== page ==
Recently I was asked to give comment on a (thankfully very positive) in The Sunday Mail YOU Magazine all about the fan base of The Duchess of Cambridge and why we look to identify with others around us… It really reminded me of that paradox, that battle we face as we look to find our own self, be individual and yet in the same manner are pulled to be part of a tribe and be accepted within that... to have community.
I remember as a young girl the fascination I had with Princess Diana – in the days before social media every newspaper article and magazine picture were lovingly cut out and placed into my scrapbook. I was only just old enough to be interested in fashion but my Diana blouse with the bow was so perfect and loved alongside a pair of corduroy pedal pushers (Adam Ant meets Duran Duran). I was fascinated by that fantasy life |I imaged she had – marrying her prince and becoming a real life princess. ... but I was just a young girl and as I grew, I started to find my own way of being and of course found new role models.
But what happens when we become so involved in a person that we seek not only to follow them but to be like them ... this is when our own sense of self can truly become lost and why do we do this?
In the article it interviewed different women who had made part of their life to be committed to being like their idol, buying the same clothes, having the same hairstyle. Making large financial commitments and giving much energy into this activity. Of course, this got me thinking about what it about their own selves was, their own lives and their own appearance that created this need to ‘be’ someone else.
We bow live in a world where we have it papers unlimited access to a celebrity’s life – each aspect of themselves is featured through media and social online interaction. This gives us greater accessibility which can be wonderful for fans to feel involved – but I also see it when people start to believe they know this person – that this person plays a part in their life – when in fact they have never met them on a social level and have no idea who this person is outside of their public persona.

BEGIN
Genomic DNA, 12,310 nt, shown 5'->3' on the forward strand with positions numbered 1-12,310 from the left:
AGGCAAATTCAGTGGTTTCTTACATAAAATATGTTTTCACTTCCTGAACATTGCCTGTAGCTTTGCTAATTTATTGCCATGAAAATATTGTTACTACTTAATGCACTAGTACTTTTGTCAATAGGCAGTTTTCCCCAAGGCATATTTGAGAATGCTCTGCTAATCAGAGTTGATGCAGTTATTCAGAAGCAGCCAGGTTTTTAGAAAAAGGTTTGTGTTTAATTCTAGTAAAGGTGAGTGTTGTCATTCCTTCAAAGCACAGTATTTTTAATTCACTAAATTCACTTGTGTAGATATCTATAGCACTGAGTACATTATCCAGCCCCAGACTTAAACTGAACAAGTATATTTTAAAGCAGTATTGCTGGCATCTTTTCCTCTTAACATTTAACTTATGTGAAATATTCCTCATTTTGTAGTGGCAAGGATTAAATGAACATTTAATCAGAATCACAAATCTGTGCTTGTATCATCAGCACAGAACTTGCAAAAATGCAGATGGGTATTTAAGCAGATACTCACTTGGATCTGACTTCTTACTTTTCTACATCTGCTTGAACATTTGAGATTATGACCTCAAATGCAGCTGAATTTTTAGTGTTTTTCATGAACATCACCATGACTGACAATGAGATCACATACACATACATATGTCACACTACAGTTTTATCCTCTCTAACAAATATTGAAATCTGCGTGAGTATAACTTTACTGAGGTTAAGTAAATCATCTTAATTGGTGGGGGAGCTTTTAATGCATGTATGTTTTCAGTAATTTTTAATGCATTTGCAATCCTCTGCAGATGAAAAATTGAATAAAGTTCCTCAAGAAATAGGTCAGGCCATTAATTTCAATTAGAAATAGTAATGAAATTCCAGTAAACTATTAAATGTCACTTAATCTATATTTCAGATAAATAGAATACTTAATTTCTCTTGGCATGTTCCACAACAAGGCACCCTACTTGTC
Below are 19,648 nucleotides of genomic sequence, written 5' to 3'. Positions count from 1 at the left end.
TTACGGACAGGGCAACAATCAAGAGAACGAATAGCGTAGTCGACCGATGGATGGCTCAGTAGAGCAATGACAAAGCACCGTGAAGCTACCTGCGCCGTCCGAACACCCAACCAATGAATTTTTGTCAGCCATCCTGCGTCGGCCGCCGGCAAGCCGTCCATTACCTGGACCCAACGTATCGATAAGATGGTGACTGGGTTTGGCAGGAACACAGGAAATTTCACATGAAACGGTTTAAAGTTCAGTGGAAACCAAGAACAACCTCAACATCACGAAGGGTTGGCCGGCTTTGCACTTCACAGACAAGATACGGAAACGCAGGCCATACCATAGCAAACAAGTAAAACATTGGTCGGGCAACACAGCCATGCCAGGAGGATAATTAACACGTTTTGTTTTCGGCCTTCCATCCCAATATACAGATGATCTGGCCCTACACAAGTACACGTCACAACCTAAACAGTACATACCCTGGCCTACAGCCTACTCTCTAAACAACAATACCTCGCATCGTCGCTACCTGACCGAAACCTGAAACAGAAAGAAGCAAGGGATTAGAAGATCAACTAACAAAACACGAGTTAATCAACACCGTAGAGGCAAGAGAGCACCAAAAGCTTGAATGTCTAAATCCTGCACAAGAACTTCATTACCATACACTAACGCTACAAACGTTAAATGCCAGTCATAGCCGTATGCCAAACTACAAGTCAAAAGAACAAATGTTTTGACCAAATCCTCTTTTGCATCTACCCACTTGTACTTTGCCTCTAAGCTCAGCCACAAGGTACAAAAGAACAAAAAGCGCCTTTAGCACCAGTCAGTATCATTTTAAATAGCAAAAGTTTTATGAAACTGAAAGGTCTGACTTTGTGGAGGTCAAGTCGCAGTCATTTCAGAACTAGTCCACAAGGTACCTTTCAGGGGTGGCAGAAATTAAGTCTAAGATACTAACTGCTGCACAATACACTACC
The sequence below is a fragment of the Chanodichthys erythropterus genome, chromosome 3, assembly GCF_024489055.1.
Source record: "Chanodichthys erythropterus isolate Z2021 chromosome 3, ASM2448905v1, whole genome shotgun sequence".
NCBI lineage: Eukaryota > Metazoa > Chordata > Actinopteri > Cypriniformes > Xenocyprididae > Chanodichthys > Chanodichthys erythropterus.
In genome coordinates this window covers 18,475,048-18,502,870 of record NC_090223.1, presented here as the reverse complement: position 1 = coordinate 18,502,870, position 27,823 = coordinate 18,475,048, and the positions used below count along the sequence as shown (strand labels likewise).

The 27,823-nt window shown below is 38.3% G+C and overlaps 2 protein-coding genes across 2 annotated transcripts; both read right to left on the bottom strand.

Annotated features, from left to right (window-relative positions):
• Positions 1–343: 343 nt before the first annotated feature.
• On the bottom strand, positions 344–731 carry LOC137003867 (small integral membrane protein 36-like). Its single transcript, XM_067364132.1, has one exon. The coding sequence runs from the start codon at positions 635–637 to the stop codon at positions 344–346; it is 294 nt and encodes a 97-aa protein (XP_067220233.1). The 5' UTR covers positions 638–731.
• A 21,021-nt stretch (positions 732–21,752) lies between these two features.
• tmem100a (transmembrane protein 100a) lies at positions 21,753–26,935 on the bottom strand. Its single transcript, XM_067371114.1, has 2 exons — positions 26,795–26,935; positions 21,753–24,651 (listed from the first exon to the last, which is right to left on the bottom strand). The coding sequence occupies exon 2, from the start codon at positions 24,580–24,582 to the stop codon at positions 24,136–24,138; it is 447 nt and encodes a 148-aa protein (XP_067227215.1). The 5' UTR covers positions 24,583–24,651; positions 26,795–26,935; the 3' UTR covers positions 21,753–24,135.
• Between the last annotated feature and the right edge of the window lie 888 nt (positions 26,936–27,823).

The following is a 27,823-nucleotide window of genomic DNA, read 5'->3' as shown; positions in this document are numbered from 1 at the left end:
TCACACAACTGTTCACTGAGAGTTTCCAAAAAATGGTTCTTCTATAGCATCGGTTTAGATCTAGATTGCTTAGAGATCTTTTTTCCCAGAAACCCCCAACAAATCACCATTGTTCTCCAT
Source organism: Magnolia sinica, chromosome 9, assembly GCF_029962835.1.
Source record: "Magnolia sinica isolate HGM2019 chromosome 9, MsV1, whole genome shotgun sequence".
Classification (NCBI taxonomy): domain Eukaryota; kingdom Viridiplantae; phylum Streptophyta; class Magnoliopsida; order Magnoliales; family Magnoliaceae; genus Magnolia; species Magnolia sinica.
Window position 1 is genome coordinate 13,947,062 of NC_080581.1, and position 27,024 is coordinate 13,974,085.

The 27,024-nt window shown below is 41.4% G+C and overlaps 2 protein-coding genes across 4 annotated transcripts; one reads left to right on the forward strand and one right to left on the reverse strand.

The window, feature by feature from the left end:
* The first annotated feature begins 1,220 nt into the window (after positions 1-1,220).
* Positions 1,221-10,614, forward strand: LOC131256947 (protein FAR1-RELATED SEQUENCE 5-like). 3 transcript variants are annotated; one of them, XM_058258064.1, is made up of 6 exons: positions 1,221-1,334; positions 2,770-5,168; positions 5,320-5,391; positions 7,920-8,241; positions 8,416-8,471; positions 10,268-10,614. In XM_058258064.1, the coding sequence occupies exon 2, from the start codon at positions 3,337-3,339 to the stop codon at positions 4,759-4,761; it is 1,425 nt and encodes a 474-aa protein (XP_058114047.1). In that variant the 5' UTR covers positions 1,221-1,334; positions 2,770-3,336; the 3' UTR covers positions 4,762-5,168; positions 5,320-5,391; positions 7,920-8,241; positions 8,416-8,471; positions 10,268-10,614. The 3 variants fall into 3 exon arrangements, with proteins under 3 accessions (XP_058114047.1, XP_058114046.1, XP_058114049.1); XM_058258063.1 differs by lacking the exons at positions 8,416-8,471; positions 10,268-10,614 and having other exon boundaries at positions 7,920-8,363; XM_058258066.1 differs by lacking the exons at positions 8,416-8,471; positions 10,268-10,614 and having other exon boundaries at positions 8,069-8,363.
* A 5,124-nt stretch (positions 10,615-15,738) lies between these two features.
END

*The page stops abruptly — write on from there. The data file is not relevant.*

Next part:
When this happens, the fan can start to experience emotions they would feel in a reality-based relationship. |Joy at happy times but also disappointment when the celebrity does not act in the way they believe they should, or they feel ignored or jealousy when someone else gets attention. It was concerning in the newspaper article to read that there is online abuse going between fans of the two Duchesses – both believing their Duchess is the best ... but of course, based totally on a fantasy connection.
I understand totally how lovely it is to seek inspiration from those we see in the public eye – those that know me know I adore Dolly Parton; I always seek wisdom form the words of Oprah and Iyanla Vanzant. It is wonderful to imagine living a life that is so different from your own and see yourself for a moment in that world.
However it is important to remember that you are simply watching from a distance, it’s great fun to mimic fashion and enjoy the glimpse your get of a life outside of your own ... but when it starts to encroach on your own world , impacting your time an relationships and bringing out behaviour which is based on real life interactions – it’s time to take a step back and focus on the person who is truly important and worthy of your time .. YOU!
You can get support in discovering your true you through my Reconnection Programme
or by joining my On Line Community.
and you can hear stories of Reconnection to inspire and motivate via The Reconnection Space on You Tube.